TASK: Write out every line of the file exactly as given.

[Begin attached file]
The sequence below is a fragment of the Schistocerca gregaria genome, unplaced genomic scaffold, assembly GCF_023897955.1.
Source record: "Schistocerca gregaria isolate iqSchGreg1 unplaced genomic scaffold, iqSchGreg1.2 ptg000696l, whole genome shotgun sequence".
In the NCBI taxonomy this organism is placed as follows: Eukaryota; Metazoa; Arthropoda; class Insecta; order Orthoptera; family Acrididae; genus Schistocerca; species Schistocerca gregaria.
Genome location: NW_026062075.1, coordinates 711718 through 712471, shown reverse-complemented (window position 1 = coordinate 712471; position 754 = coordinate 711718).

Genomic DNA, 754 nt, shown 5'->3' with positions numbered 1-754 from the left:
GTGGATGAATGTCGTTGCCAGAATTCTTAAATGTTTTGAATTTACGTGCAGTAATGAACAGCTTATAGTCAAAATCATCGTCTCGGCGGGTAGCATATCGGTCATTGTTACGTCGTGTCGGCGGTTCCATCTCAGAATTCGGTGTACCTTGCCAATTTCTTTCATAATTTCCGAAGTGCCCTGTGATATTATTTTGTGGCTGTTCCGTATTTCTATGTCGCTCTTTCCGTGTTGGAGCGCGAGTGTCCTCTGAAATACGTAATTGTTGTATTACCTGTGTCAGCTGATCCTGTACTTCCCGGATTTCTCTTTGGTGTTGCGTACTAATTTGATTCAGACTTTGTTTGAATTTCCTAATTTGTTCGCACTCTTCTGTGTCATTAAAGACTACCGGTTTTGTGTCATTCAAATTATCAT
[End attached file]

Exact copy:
The sequence below is a fragment of the Schistocerca gregaria genome, unplaced genomic scaffold, assembly GCF_023897955.1.
Source record: "Schistocerca gregaria isolate iqSchGreg1 unplaced genomic scaffold, iqSchGreg1.2 ptg000696l, whole genome shotgun sequence".
In the NCBI taxonomy this organism is placed as follows: Eukaryota; Metazoa; Arthropoda; class Insecta; order Orthoptera; family Acrididae; genus Schistocerca; species Schistocerca gregaria.
Genome location: NW_026062075.1, coordinates 711718 through 712471, shown reverse-complemented (window position 1 = coordinate 712471; position 754 = coordinate 711718).

Genomic DNA, 754 nt, shown 5'->3' with positions numbered 1-754 from the left:
GTGGATGAATGTCGTTGCCAGAATTCTTAAATGTTTTGAATTTACGTGCAGTAATGAACAGCTTATAGTCAAAATCATCGTCTCGGCGGGTAGCATATCGGTCATTGTTACGTCGTGTCGGCGGTTCCATCTCAGAATTCGGTGTACCTTGCCAATTTCTTTCATAATTTCCGAAGTGCCCTGTGATATTATTTTGTGGCTGTTCCGTATTTCTATGTCGCTCTTTCCGTGTTGGAGCGCGAGTGTCCTCTGAAATACGTAATTGTTGTATTACCTGTGTCAGCTGATCCTGTACTTCCCGGATTTCTCTTTGGTGTTGCGTACTAATTTGATTCAGACTTTGTTTGAATTTCCTAATTTGTTCGCACTCTTCTGTGTCATTAAAGACTACCGGTTTTGTGTCATTCAAATTATCAT